The History Behind the N.C. Flag Design
Nicknamed “The Tar Heel State” and “The Old North State,” North Carolina was one of the thirteen British colonies in North America that declared its independence from Great Britain in 1776. North Carolina was the 12th state to be admitted to the Union by an act of Congress on November 21, 1789, and it will celebrate its 231st birthday in November 2020.
The celebration of North Carolina’s birthday is also an ideal time to learn more about the history and design of the state flag. Today’s North Carolina state flag features the colors of blue, red, white and gold. The selection of the flag colors was purposeful. As an exercise in color coordination, the North Carolina General Assembly of 1945 resolved that the blue and the red colors that are featured in the North Carolina flag should match those of the American flag. Focusing on the composition of the flag and its elements, the left side of the North Carolina state flag features a vertical blue bar that extends from the top to the bottom of the flag and prominently features a white, five-pointed star at its center. As abbreviations for the state name, a gold “N” is positioned to the left of the star and a gold “C” is positioned to the right of the star.
Two historically significant dates are featured in curved gold scrolls above and below the white star and the “N” and the “C” abbreviations. The first date of May 20, 1775, appears in blue at the top left of the flag and signifies the date the first declaration of independence from Great Britain was made throughout all thirteen colonies. The declaration occurred in North Carolina’s Mecklenburg County -- home of the city of Charlotte. The second date of April 12, 1776, appears in blue at the bottom left of the flag and signifies the date the North Carolina Assembly authorized its delegates to attend the Continental Congress to vote for independence. That action made North Carolina the first of the colonial governments to call for total independence from Great Britain.
To the right of the state flag’s vertical blue bar are two horizontal bars of equal size -- a red bar on the top right of the flag and a white bar on the bottom right of the flag. The current North Carolina state flag design was adopted in 1885. However, the dimensions of the flag were changed in 1991 and the flag was widened. Originally, the flag length was one-third more than its width. In 1991, the total length of the flag was changed to be one-half more than its width.
A bit more North Carolina flag trivia: Did you know that the date of May 20, 1775, featured in the flag’s top gold scroll, is embroiled in controversy? Historians contend that there is no existing documentation to validate the claim that the first declaration of independence from Great Britain was made on May 20, 1775, in North Carolina’s Mecklenburg County. They balk at the claims made by the author of an April 30, 1819, newspaper article which said his father was at the May 20, 1775, Mecklenburg Declaration meeting in which leaders decided to “throw off British rule” by signing a document, which was very soon after that destroyed in a fire. Instead, historians suggest that a more appropriate date to feature atop the North Carolina state flag would be May 31, 1775, the date that the Mecklenburg Resolves were drafted. The Mecklenburg Resolves document said British authority would not be recognized in the thirteen colonies until the British Empire ceased its oppressive governance.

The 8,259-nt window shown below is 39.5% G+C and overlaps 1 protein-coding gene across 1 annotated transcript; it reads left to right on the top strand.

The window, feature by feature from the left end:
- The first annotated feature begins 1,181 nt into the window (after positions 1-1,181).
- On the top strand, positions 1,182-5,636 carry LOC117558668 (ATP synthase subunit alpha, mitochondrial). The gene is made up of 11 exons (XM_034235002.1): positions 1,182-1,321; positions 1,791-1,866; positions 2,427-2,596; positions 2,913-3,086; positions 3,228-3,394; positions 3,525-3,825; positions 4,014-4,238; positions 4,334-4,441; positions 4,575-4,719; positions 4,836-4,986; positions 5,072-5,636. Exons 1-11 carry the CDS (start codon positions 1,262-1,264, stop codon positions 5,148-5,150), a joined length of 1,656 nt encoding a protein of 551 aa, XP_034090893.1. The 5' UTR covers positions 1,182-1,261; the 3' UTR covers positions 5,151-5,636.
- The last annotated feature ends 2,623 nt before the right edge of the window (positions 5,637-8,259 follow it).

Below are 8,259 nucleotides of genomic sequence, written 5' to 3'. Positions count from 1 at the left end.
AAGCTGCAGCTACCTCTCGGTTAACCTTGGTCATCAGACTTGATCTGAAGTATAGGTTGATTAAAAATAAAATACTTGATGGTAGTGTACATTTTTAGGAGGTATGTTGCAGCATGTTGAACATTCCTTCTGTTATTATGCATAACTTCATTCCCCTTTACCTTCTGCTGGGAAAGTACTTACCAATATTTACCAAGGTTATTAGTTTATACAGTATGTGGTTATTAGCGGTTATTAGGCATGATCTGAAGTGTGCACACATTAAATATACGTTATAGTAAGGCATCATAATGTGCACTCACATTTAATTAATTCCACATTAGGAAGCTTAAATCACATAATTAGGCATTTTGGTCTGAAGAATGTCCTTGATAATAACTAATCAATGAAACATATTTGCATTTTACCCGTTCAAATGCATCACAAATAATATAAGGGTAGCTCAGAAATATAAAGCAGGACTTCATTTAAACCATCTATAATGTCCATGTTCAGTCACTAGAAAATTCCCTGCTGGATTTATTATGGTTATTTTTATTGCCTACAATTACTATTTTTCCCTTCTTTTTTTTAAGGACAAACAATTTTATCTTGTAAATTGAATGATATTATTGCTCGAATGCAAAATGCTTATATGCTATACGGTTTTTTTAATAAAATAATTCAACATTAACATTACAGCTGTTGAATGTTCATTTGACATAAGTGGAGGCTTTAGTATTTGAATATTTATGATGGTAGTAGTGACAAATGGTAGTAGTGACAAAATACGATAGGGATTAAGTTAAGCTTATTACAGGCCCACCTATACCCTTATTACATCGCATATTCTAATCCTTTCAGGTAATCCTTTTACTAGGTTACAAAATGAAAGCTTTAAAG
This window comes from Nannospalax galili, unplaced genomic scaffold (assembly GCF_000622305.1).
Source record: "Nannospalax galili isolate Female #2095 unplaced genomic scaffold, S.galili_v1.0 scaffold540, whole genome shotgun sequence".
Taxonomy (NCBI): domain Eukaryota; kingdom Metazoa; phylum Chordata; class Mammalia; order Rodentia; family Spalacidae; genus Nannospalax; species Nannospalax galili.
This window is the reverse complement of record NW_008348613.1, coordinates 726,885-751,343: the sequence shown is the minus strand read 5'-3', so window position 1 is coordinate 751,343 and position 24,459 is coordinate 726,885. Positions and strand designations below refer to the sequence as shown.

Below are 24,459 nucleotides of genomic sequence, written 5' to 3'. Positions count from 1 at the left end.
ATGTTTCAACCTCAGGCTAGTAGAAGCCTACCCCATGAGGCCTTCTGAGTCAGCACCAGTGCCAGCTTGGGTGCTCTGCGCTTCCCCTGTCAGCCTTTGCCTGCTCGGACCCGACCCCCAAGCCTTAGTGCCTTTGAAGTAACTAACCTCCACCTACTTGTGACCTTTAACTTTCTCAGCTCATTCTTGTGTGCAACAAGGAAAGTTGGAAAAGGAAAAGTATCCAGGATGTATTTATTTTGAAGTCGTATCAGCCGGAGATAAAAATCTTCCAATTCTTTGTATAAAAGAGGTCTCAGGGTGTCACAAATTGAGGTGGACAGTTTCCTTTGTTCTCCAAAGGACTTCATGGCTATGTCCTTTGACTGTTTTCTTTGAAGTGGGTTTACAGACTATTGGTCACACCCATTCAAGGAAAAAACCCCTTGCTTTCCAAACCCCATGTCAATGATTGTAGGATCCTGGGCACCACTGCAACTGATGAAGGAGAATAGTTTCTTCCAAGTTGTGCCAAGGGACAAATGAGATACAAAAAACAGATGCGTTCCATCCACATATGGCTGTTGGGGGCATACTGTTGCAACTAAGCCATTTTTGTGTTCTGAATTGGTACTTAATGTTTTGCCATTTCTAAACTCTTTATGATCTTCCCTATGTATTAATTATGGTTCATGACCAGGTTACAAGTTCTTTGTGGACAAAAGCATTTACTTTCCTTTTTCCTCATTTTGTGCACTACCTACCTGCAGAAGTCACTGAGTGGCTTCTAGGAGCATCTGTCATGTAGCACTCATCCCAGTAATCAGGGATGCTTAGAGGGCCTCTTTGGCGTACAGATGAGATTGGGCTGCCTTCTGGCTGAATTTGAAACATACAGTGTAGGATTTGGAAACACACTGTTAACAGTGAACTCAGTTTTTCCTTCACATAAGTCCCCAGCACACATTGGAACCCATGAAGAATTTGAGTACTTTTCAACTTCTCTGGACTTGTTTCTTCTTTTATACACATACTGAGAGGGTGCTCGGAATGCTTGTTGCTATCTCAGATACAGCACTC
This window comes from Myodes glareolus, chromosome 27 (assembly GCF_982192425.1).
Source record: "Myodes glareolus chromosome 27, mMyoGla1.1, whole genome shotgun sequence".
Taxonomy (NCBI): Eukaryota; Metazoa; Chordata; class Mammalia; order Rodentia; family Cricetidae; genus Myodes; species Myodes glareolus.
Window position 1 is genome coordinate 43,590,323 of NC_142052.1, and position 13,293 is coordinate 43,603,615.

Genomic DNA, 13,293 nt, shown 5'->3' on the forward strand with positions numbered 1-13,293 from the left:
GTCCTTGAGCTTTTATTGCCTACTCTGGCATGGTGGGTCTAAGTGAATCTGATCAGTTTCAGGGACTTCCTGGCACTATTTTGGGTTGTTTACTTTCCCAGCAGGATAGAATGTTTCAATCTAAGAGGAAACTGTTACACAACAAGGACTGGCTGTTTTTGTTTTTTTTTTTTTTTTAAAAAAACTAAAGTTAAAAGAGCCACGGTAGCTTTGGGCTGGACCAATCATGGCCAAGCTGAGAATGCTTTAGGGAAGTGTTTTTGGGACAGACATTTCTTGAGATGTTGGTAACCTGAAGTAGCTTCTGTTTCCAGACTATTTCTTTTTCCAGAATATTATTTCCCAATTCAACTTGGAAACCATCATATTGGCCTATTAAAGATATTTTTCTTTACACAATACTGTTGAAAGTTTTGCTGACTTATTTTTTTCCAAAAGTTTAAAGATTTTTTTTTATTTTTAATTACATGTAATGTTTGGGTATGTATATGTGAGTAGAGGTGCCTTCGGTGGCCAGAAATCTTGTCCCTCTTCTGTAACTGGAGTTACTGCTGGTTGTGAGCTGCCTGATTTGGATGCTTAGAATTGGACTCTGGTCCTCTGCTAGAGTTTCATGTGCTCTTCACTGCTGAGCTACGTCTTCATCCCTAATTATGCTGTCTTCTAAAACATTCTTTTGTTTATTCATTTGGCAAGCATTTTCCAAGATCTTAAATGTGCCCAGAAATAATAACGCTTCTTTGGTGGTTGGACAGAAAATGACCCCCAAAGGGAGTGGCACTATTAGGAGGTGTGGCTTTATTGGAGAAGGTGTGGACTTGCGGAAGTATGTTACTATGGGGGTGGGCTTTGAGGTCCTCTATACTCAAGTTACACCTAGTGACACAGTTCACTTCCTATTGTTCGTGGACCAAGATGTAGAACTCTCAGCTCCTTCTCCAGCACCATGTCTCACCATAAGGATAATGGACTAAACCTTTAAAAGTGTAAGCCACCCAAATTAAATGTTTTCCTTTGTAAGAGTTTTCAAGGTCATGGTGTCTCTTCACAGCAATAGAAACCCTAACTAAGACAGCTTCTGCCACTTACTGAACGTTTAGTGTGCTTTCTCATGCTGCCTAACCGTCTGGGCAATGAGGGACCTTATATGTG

N.C. Outdoor Flag Options
Our Patriarch® polyester North Carolina flags are built with a super strong, two-ply polyester that has the texture and feel of cotton. These flags are best for coastal zone locations and areas that frequently experience severe winds and harsh weather. Our Patriarch® flags are available in the following sizes: 3’ x 5’, 4’ x 6’ and 5’ x 8’. Our Beacon® nylon North Carolina flags are tailored with tough, durable, lightweight nylon that dries quickly and waves beautifully in the air. These flags are designed for low and moderate wind areas and are available in the following sizes: 12” x 18”, 2’ x 3’, 3’ x 5’, 4’ x 6’, 5’ x 8’, 6’ x 10’ and 8’ x 12’.
North Carolina outdoor flags, indoor flags, flag sets, flag banners, mini flags and lapel pins are available for order online. To determine the best outdoor flag material for your location and flagpole, please call 800-628-3524 to speak with a Customer Care Professional. You can also submit any questions about your flag order by email or schedule a convenient time for a consultation through Contact Our Team. We offer fast shipping on all of our in-stock products.
Take a closer look at our outdoor Patriarch® and Beacon® Outdoor North Carolina flags in our video.